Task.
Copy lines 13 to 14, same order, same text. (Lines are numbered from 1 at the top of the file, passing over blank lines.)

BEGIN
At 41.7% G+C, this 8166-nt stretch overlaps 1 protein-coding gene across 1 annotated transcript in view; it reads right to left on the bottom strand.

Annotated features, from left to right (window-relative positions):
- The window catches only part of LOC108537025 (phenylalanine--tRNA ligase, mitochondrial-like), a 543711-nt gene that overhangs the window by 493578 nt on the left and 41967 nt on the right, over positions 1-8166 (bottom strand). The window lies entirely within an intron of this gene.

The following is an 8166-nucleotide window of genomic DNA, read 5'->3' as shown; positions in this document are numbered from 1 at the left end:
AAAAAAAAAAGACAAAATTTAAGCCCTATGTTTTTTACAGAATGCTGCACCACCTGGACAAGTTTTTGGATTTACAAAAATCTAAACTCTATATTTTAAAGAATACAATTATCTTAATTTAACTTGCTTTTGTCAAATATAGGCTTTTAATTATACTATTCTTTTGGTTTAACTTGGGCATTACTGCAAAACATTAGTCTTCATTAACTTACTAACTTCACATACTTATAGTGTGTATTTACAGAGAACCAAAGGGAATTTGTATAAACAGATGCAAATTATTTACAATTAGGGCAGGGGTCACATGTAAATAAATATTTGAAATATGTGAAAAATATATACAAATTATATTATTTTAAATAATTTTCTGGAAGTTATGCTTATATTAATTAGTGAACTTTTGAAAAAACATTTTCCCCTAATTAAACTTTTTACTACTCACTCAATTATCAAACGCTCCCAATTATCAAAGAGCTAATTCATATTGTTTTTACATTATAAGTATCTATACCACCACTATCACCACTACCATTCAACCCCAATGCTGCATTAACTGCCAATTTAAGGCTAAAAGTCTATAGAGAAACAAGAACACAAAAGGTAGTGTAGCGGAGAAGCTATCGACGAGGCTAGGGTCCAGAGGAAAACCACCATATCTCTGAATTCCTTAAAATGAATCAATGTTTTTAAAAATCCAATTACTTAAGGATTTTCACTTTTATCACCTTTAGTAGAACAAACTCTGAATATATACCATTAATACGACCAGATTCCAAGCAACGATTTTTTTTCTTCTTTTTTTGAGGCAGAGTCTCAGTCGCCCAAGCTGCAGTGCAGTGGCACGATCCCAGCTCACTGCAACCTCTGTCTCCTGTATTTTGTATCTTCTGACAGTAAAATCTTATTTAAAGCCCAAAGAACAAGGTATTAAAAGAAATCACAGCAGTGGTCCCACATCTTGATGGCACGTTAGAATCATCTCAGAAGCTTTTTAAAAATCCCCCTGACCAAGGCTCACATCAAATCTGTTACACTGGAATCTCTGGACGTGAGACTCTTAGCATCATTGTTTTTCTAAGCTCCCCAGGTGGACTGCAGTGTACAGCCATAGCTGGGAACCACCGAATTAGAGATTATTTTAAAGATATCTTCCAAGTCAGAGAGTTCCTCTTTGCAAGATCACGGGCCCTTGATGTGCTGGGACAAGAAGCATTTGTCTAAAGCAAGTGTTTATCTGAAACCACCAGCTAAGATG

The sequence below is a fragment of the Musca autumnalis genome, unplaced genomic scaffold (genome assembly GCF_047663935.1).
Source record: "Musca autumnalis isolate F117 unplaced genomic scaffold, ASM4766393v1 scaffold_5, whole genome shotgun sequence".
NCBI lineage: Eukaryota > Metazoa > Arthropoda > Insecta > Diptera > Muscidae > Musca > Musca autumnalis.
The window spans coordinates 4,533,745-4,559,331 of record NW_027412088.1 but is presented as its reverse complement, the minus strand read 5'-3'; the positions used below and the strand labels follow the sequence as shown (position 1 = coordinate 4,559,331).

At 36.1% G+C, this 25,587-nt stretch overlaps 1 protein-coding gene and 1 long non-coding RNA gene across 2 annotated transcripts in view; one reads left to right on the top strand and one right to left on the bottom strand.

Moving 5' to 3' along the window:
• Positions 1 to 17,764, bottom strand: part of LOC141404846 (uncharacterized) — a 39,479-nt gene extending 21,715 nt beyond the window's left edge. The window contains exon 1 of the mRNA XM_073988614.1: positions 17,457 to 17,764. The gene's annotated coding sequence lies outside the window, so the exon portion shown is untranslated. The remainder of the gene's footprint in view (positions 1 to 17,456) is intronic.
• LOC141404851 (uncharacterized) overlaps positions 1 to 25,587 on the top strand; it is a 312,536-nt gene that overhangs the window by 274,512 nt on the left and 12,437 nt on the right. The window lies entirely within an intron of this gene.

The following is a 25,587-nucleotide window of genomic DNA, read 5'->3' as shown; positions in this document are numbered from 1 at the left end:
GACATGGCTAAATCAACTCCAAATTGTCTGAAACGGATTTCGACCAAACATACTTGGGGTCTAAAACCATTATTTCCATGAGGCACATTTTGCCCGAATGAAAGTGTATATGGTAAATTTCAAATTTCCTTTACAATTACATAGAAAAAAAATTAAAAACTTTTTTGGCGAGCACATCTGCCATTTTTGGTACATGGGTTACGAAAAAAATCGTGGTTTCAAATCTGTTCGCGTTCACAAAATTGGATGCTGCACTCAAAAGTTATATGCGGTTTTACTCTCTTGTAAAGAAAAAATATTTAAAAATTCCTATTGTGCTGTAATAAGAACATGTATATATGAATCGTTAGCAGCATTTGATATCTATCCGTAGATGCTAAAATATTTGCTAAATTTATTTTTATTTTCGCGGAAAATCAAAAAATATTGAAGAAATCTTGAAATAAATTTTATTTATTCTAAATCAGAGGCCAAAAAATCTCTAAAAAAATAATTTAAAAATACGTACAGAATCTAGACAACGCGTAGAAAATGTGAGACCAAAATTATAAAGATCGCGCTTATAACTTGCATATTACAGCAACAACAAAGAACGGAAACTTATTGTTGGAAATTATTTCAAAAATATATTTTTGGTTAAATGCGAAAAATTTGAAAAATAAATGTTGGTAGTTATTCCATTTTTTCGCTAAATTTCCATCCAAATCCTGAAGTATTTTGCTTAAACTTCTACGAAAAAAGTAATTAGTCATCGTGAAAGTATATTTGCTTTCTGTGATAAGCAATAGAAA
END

• LOC141404851 (uncharacterized) overlaps positions 1 to 25,587 on the top strand; it is a 312,536-nt gene that overhangs the window by 274,512 nt on the left and 12,437 nt on the right. The window lies entirely within an intron of this gene.

The following is a 25,587-nucleotide window of genomic DNA, read 5'->3' as shown; positions in this document are numbered from 1 at the left end: